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I have read about method hiding concept in Java but I am not sure I understand the advantages. In which cases would method hiding be useful?

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You can hide class-internals from the average user. –  Lukas Knuth Aug 22 '12 at 12:15
@LukasKnuth I don't think this is the meaning the OP refers to. –  assylias Aug 22 '12 at 12:16
Yep. I made the same mistake that @LukasKnuth and have to delete my answer... dumb me. –  Averroes Aug 22 '12 at 12:21
@pratikabu That's not called overriding. hiding and overriding are mutually exclusive concepts. –  Marko Topolnik Aug 22 '12 at 12:24
@MarkoTopolnik thanks for correcting me.. here is the new one.. Method hiding is achieved when you define a static method in a SubClass with same signature as of your BaseClass. I've never seen its usage.. –  pratikabu Aug 22 '12 at 12:27

2 Answers 2

up vote 4 down vote accepted

You can read more here http://docs.oracle.com/javase/tutorial/java/IandI/override.html

In short, the benefit is that you can implement a static method in a subclass which has the same signature as a static method in a superclass. If you could not do this, you couldn't add such methods to sub classes, and if you added such a method to a superclass all its subclasses would fail to compile.

BTW: You can make a static method not allow hiding by making it final.

class Superclass {
    public static final void method() { }

class Subclass extends Superclass {
    public static void method() { } // doesn't compile

to allow a method to be hidden you can make it non-final

class Superclass {
    public static void method() { }
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I don't understand your means:"f you could not do this, you couldn't add such methods to sub classes, and if you added such a method to a superclass all its subclasses would fail to compile" –  MJM Aug 22 '12 at 12:33
If you could not hide a method in a super class, you wouldn't be able to define a different implementation in a sub class. i.e. it wouldn't compile. –  Peter Lawrey Aug 22 '12 at 12:40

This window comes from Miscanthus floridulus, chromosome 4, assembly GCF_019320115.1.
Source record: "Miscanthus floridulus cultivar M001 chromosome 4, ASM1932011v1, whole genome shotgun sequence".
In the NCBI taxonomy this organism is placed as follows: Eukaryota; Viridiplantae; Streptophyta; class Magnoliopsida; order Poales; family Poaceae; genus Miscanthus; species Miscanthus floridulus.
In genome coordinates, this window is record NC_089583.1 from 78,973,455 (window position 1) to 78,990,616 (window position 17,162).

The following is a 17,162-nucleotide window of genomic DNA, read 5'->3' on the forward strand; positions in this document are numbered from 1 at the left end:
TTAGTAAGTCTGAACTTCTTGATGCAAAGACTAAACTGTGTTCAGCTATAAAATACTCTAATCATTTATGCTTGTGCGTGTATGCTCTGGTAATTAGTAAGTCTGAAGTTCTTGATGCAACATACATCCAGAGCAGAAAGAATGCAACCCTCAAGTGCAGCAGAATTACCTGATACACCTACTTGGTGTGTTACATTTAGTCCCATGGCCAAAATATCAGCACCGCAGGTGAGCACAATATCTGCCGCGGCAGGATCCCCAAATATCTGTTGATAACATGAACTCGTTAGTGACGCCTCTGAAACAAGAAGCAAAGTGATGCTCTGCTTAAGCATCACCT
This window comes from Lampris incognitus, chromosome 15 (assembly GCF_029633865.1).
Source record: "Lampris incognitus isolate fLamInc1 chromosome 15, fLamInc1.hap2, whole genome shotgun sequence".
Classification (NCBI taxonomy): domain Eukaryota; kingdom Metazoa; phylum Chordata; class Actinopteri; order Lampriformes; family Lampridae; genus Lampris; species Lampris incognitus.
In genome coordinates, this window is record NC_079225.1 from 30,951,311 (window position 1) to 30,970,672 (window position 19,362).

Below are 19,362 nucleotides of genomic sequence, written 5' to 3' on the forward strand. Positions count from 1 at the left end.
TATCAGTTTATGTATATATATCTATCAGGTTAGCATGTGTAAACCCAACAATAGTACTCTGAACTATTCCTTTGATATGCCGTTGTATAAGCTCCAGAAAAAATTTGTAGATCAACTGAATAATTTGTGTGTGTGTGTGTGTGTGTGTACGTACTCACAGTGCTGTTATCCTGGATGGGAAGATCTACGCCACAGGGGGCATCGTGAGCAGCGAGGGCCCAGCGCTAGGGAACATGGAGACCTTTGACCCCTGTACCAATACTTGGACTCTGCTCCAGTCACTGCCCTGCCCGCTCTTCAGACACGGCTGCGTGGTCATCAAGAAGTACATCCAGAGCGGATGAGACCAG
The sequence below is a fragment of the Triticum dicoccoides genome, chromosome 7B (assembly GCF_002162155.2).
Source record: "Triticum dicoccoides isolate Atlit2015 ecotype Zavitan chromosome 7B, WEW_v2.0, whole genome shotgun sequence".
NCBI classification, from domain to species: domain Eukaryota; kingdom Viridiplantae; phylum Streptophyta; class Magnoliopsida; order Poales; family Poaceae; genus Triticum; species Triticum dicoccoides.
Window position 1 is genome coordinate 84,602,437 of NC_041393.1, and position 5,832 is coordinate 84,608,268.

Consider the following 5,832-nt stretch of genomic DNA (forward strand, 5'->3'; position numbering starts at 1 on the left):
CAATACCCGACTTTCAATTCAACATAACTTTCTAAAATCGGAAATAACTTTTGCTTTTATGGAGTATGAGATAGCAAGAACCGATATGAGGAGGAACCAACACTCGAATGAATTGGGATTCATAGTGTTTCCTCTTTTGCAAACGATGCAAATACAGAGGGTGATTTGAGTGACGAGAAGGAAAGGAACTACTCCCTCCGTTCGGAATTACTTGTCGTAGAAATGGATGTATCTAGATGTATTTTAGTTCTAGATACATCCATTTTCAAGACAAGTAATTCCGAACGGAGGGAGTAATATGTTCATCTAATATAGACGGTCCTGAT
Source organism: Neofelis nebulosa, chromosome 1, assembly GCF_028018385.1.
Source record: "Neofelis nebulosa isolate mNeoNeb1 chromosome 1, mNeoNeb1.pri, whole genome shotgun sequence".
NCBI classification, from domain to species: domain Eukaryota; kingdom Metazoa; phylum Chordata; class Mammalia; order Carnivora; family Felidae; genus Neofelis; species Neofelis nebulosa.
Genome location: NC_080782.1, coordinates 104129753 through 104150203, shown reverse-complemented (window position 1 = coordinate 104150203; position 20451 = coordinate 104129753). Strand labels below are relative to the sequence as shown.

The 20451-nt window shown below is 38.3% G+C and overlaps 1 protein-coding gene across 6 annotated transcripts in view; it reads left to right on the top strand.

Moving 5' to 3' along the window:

Oh, I understand but i don't understand benefits of it yet. Method Overriding is useful for change behavior of a method on a instance but in static methods don't exist any interesting things such as it. –  MJM Aug 22 '12 at 12:43
Perhaps the example added will help. –  Peter Lawrey Aug 22 '12 at 12:43

There is no "benefit" to this, it is simply how the language specification decided to deal with situations when static methods of related classes happen to have the same signature. The language designers found no sensible way to provide an "override" functionality1, so they took the easy way out.

1 There is a way to make overrides of static methods work on an abstract OO level, as evidenced by the way it is done in Objective-C. However, the alternative is harder to understand.

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Overriding would make sense only if the class was also a kind of object, so dispatch on its type would make sense. For Java that would mean a radical change to its foundations. I don't see what way would there be to "deal" with it while keeping the foundations as they are. –  Marko Topolnik Aug 22 '12 at 12:22
Concur, In fact I would think it would be generally discouraged since the behavior is non-intuitive. It is too easy for a developer to think they are overriding a method when it is just hidden and thereby unexpectedly get the behavior from the base class instead of the class doing the hiding. –  John B Aug 22 '12 at 12:22
@MarkoTopolnik But instances of java.lang.Class<T> are objects, so dispatching on them is possible, at least in principle. I can easily envision a change to the spec that replaces hiding of static methods with overriding, especially since the designers took good care to preserve full signature compatibility. The change to the spec would not be all that deep either. A change to the compiler could be quite significant, though. –  dasblinkenlight Aug 22 '12 at 12:31
I think the depth of this change would be quite great indeed. Dispatching on a Class object has little to do with the static methods of the class it represents and there is no easy path from the current semantics to the new ones. The type and its Class object are two distinct concepts. The closest I can see is something like Scala did, and you can see how much different that is. –  Marko Topolnik Aug 22 '12 at 12:34
@MarkoTopolnik The dispatch on the class could be implemented by adding a vtable describing static methods, hauling around the class object in calls of statics, in the same way the this reference is passed around in calls of instance methods. Objective-C implemented it that way (well, more or less; their dispatch mechanism is done differently) and it worked fine for them. The feature is quite useful for building static factories - it lets you skip a separate class hierarchy for the factory objects. –  dasblinkenlight Aug 22 '12 at 12:43

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